(Bloomberg) -- Northern Ireland’s biggest unionist party blocked the election of a speaker to the regional assembly for a third time, raising the prospects of a further election.

The region has been operating with a limited administration since February with the Democratic Unionist Party refusing to nominate a speaker to the Northern Ireland Assembly or take part in the power-sharing executive in protest over the Brexit deal struck by the UK with the European Union. 

N. Ireland Government on Hold as Protocol Deadlock Remains

If the stalemate continues past the end of October, the UK’s Northern Ireland Secretary, currently Shailesh Vara, may be forced to call another assembly election. That could come sometime between late November and January, according to Queens’ University Belfast Professor Katy Hayward.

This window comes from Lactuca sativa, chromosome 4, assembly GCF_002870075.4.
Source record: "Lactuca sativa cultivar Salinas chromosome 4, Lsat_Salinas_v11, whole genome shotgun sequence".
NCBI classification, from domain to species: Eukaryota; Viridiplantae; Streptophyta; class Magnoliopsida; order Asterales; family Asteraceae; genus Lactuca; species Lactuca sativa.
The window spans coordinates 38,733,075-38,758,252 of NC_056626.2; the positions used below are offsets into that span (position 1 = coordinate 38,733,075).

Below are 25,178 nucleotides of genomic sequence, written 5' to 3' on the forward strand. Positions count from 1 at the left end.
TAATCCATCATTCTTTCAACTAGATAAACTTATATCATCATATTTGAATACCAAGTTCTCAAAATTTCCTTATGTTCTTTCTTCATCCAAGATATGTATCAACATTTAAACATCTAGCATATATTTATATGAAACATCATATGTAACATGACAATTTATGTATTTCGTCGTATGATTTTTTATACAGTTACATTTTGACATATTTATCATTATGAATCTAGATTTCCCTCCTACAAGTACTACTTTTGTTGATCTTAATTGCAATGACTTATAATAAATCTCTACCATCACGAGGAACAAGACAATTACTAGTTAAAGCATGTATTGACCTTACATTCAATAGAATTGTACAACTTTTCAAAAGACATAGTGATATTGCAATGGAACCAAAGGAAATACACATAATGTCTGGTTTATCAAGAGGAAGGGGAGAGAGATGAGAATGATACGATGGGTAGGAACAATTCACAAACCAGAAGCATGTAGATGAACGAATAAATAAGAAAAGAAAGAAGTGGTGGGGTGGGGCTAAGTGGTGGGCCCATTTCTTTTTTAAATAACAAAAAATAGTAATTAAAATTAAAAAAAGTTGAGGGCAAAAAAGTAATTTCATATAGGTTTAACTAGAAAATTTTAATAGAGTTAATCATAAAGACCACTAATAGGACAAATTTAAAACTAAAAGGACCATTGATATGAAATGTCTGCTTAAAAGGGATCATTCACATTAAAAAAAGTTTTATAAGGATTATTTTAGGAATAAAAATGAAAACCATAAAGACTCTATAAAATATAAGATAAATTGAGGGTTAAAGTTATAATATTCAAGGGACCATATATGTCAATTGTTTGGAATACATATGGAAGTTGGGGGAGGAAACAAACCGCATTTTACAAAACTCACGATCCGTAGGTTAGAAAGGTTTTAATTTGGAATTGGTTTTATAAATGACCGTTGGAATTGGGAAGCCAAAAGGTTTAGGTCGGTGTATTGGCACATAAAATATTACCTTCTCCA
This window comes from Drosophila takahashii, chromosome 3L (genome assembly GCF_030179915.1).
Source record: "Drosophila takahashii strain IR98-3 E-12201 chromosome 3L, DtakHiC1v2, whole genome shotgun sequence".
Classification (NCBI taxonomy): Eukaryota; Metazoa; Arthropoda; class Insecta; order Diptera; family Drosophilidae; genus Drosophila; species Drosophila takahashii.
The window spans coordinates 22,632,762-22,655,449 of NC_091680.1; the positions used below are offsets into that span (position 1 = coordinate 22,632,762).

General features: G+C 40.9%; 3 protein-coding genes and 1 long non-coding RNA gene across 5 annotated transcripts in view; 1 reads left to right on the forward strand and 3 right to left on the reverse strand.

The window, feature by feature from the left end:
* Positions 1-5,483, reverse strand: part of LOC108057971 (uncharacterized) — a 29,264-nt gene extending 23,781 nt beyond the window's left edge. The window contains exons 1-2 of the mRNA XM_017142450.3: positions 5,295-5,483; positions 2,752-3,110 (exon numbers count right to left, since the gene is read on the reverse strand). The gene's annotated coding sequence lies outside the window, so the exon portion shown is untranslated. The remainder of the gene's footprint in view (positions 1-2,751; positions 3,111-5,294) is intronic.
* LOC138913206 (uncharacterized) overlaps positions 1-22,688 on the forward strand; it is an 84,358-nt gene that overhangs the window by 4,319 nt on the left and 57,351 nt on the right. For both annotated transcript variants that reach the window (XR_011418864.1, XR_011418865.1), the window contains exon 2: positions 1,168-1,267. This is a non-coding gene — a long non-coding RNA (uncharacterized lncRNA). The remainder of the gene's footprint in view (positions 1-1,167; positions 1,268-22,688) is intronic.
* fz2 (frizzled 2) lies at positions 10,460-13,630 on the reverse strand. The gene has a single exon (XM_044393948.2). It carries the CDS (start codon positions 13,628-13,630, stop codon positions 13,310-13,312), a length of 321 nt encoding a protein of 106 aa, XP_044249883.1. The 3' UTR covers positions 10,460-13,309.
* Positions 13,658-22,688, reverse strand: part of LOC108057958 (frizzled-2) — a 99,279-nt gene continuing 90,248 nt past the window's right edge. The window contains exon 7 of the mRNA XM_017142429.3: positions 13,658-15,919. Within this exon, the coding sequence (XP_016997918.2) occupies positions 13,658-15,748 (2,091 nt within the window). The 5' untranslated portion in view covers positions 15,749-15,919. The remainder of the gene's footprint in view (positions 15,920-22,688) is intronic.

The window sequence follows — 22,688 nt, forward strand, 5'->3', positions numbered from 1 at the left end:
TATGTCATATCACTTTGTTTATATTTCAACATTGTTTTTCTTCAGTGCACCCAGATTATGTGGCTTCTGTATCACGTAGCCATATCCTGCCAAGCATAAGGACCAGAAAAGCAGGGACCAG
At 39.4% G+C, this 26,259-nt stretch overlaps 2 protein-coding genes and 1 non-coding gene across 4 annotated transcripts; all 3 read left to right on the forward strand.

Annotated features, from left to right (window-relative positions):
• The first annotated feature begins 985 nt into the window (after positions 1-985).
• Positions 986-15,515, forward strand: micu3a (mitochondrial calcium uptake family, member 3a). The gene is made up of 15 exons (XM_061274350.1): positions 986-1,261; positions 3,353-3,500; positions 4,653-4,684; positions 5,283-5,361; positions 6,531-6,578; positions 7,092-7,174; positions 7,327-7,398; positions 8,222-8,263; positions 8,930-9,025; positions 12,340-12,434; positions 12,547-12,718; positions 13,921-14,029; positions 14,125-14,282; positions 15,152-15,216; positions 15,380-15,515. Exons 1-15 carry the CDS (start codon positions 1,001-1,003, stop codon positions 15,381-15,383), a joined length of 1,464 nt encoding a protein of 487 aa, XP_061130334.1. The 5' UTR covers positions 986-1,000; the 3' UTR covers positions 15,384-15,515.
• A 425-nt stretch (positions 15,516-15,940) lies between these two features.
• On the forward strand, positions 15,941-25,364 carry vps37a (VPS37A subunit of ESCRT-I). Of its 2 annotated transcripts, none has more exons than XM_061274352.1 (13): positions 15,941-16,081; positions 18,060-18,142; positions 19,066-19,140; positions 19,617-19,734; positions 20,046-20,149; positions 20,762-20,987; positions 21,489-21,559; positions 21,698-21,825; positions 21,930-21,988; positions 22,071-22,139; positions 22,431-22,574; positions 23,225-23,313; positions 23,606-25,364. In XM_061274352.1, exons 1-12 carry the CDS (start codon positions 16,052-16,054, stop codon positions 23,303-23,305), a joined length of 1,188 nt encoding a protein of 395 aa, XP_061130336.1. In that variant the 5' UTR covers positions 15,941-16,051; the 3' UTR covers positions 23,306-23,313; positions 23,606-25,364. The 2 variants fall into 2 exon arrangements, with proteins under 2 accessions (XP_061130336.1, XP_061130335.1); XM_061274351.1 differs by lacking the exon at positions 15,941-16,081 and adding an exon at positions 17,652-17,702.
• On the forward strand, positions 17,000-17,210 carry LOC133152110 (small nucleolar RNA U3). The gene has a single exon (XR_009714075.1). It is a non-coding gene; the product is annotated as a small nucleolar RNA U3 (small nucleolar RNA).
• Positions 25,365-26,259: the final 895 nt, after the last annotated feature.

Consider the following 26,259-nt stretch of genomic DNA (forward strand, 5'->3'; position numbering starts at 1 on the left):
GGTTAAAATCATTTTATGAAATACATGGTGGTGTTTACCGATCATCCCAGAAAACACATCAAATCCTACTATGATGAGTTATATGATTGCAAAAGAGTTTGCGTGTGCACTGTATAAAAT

The source of the DUP objections is the Northern Ireland Protocol, the part of the Brexit treaty which puts a trade border between the region and the rest of the UK. The party has said it wants to see progress on the UK government’s new Brexit bill -- which would allow ministers to unilaterally override the protocol -- before they will support the formation of a new executive. 

After elections to the assembly in May, Sinn Fein, the largest party, is entitled to nominate a first minister, with the second-placed DUP allowed to propose the deputy first minister. But under the terms of the 1998 Good Friday peace agreement, the positions are equal and one cannot be in place without the other, meaning the DUP’s refusal to participate -- or to nominate a speaker -- stymies the formation of an administration.

For now, eyes will be on Westminster where the ruling Conservative Party leadership contest will determine who is the next Prime Minister and the future of the government’s Brexit policy. Foreign Secretary Liz Truss, the front-runner, is the architect of the legislation to overturn the protocol, and her rival, former Chancellor of the Exchequer Rishi Sunak, has indicated support for the bill.

READ: For Boris Johnson’s Successors, Brexit Is Anything But Done

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